1. Doug Ross

          Kirkman was specifically questioning funding for projects that USC should be funding.

      2. Doug Ross

        “I know you refuse to believe it, but it’s true: A single wrong word by this president who has NO control over himself and his words — a single Tweet, one eruption, one bad moment (and this guy has bad moments all day long) can have horrific effects on the world.”

        What might that word be? Give me an example… a single wrong word that would cause horrific results. We’re six months in and we’ve yet to see anything happen besides some hurt feelings from some world leaders who expect the U.S. to pay for their safety.

        “You may have heard that the North Koreans, who have nukes, tested a missile able to reach American territory.”

        Oh yeah. that’s a totally new situation that would never have happened had Hillary been elected. What exactly would she be doing differently now?

        I’m naive. I’ve never been able to figure out what the U.S. policy is with North Korea. Seems like we occasionally take out leaders we don’t like but other times we just watch them from afar and wait/pray/hope/assume they won’t do anything stupid. You know who should be most concerned about North Korea? South Korea. Let them lead and ask us for help. Anyway, if they launch any nuke, their country will be a parking lot in 24 hours.

        1. Brad Warthen Post author

          “Oh yeah. that’s a totally new situation that would never have happened had Hillary been elected. What exactly would she be doing differently now?”

          What the what? What does THAT have to do with what I just said!

          Of COURSE it would still have happened had she been elected! The difference here is that the U.S. government trying to figure out how to react to it — and don’t look at me; I’m no expert on North Korea — wouldn’t be led by an out-of-control ignoramus.

          There’s enough crazy over there in Pyongyang. We don’t need another self-obsessed twit with impulse-control problems over at THIS end of the equation. But that’s what we have…

          1. Brad Warthen Post author

            Anyway, the point here has to do with our eternal disagreement.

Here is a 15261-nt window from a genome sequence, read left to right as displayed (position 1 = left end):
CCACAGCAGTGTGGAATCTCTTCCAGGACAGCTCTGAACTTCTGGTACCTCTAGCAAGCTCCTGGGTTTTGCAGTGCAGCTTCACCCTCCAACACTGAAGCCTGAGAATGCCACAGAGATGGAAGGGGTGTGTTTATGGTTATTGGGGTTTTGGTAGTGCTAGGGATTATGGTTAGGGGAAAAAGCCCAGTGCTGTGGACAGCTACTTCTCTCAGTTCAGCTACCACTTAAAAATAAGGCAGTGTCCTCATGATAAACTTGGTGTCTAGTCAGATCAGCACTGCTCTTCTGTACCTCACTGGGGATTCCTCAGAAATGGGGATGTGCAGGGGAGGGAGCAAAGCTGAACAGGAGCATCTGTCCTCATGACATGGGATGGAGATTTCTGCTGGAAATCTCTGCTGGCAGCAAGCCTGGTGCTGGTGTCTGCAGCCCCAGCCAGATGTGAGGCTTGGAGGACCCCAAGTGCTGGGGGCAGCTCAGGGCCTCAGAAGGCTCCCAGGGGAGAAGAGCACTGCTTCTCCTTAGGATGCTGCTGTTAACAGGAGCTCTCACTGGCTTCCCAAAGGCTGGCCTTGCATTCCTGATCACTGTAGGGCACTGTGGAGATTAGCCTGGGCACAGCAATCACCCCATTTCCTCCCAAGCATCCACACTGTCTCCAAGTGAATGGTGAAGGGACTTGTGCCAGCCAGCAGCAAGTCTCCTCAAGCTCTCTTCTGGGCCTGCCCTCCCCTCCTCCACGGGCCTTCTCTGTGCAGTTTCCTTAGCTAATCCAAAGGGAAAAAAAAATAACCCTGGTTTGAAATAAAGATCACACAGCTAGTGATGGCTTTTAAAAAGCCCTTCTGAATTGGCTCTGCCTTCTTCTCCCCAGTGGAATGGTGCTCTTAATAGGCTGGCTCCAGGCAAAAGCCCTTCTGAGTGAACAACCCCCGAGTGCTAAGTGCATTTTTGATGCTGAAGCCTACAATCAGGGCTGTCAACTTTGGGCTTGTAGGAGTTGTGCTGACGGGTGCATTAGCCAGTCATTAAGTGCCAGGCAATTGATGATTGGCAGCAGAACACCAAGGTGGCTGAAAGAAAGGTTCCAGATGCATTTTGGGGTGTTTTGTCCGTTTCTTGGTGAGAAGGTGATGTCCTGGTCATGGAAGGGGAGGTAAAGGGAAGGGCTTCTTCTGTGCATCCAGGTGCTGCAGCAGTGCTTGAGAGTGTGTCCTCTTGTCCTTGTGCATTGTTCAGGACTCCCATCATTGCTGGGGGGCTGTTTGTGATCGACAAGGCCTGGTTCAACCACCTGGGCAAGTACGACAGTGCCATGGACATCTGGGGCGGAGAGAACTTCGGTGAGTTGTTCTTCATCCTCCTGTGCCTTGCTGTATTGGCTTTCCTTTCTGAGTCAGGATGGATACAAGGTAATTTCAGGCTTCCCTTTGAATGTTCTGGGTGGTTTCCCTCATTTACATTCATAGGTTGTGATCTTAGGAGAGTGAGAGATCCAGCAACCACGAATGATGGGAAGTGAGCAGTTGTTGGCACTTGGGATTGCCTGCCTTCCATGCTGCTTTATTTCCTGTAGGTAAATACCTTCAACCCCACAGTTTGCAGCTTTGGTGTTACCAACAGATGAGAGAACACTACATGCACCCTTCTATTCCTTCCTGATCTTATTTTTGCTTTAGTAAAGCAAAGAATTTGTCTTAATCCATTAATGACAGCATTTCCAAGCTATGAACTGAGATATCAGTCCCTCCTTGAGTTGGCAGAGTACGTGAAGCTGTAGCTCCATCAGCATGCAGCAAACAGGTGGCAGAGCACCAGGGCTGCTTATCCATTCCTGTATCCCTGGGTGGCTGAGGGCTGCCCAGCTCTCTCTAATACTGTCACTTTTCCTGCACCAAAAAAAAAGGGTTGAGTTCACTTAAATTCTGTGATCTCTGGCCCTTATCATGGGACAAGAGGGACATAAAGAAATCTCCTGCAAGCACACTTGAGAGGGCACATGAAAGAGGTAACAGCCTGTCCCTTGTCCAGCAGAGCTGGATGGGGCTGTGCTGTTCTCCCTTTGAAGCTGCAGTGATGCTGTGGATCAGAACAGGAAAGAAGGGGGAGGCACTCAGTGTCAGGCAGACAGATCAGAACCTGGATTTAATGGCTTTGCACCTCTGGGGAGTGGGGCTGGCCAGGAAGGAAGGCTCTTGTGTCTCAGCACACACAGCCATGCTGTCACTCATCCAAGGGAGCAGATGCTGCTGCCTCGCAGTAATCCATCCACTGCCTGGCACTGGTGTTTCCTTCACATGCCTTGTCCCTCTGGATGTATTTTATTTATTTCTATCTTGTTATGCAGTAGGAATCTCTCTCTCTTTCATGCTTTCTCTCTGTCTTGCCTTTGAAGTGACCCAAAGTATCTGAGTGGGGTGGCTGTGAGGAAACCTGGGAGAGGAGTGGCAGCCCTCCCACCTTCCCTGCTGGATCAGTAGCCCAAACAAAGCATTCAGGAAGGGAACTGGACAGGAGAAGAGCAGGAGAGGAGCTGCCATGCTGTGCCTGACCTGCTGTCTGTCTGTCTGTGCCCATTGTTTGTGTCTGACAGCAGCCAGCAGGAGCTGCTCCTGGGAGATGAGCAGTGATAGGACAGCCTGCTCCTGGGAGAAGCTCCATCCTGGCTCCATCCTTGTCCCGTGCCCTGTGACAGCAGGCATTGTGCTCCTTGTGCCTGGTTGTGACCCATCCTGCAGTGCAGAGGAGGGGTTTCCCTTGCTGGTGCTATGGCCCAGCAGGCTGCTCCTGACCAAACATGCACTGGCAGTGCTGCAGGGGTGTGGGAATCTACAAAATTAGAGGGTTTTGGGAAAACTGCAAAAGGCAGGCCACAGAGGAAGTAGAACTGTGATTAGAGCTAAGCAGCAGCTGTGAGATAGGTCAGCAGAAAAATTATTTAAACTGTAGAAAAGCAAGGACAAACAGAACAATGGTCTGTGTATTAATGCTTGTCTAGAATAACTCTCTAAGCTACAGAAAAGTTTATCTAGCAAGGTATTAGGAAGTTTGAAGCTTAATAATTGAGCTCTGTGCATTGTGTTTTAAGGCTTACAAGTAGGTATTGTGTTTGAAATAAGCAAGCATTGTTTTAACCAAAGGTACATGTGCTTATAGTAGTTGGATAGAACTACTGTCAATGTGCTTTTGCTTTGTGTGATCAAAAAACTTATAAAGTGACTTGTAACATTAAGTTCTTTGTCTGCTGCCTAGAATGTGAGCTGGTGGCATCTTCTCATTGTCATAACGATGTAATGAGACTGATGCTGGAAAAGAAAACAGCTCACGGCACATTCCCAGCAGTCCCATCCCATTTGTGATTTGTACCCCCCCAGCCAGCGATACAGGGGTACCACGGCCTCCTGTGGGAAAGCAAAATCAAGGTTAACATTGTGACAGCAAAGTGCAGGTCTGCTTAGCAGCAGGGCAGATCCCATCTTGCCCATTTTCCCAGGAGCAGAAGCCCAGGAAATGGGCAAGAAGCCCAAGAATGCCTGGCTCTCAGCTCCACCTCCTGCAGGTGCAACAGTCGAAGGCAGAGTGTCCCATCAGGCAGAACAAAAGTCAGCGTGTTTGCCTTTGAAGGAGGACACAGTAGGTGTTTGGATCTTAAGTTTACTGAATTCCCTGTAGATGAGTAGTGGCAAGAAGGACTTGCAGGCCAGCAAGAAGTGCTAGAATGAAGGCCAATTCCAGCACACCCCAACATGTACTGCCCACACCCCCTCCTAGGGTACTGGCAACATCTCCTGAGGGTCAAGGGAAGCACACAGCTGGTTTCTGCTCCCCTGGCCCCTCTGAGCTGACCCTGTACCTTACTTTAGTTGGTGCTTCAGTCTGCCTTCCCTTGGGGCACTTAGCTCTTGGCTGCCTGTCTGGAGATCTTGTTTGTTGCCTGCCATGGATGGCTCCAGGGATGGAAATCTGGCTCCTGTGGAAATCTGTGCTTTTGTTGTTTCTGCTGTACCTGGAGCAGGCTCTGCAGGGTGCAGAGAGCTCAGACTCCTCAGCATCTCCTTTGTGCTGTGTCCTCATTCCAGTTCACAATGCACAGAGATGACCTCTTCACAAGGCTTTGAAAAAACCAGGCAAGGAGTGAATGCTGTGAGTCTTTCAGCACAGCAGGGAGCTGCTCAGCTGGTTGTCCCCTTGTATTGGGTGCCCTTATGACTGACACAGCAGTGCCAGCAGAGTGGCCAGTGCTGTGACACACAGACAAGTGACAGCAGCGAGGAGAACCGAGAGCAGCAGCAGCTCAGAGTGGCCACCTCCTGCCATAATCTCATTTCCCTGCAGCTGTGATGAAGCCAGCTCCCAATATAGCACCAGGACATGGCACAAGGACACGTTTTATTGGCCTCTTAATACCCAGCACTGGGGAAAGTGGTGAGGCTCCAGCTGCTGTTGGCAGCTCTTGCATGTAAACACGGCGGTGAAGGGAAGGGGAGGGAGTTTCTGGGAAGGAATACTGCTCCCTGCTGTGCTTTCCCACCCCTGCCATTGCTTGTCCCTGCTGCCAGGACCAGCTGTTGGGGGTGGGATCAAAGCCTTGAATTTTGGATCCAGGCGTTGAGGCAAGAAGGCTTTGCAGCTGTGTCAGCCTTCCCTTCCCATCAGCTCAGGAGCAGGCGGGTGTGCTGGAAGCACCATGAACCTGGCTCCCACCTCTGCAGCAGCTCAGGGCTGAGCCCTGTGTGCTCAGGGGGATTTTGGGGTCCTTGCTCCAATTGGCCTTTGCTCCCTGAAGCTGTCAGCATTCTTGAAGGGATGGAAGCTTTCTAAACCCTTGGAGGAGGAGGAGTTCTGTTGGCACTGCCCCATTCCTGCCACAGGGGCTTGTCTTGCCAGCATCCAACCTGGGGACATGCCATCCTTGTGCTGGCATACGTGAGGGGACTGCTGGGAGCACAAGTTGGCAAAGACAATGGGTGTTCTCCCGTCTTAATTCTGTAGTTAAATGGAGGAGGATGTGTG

The thing is, words matter. They matter ENORMOUSLY. And in a crisis, they matter even more.

            They PARTICULARLY matter in the office of president of the United States. The job doesn’t involve manual labor. The president doesn’t hoe weeds or lay bricks — and he doesn’t write code, or make investments, or do anything else involved in white-collar jobs. The JOB is words, from the most casual statement to the press (or to foreign leaders, or members of Congress, or to his 33,400,000 Twitter followers, or whomever) to orders given to the guy who carries the nuclear football. It’s ALL words. He says things, out loud and in writing. THAT is how he wields the power of the office, intentionally or inadvertently.

            This is truth. This is the way the world is, period.

            1. Doug Ross

              The job is leadership and action, not words. Obama was a word guy. He accomplished little in 8 years. His hallmark program will be decimated in the next few years.

              1. Brad Warthen Post author


                Yep, Obama was a word guy.

                Bush was more of a word guy than people give him credit for. He was careful with them.

                Clinton was a gifted word guy.

                Bush was OK, except when he said “read my lips” that time. Bad move.

                Reagan’s whole thing was being a major word guy — the Great Communicator.

                Jumping back a bit, JFK could mesmerize with words, and no one since maybe Lincoln used words to greater effect than FDR.

                “The job is leadership and action, not words.” That’s a self-contradictory statement. Leadership IS words. Presidents have no alternative means of leading. And “action,” for a president, involves persuading or ordering other people to do things. And how does one order or persuade? With words.

                Presidents aren’t medieval kings who say nothing but ride into battle at the head of their armies, letting their swords do the talking for them and leading by physical example. (Unless, of course, they are Harrison Ford in “Air Force One.”)

                They talk. Sometimes they write. It’s all about the words…

                1. Brad Warthen Post author

                  Or perhaps I should say, “It’s all about communicating…”

                  Mostly that’s words, but sometimes it’s done nonverbally, especially today.  That’s why a president’s handlers — and smart presidents have handlers — spend so much time thinking about the optics. Because a picture is worth a thousand… what?

                  And we must all admit that Trump, for instance, communicated volumes when he did this:


    2. bud

      Meh. About 1/50 the salary of the SCANA CEO spent on a project to renovate an old warehouse vs a crazed madman on the verge of ICBM capability and a US POTUS apparently suffering dementia. Call me an idiot but really the penny tax stuff is pretty penny ante that is not worth 1 brain cell fretting over.

      1. Brad Warthen Post author

        I’m with you on the comparative importance, Bud, but I’m with Doug that the mishandling of the penny tax by the county is a big deal we should care about here locally.

        It’s a mess, and I’m pretty sure we haven’t heard the last of it.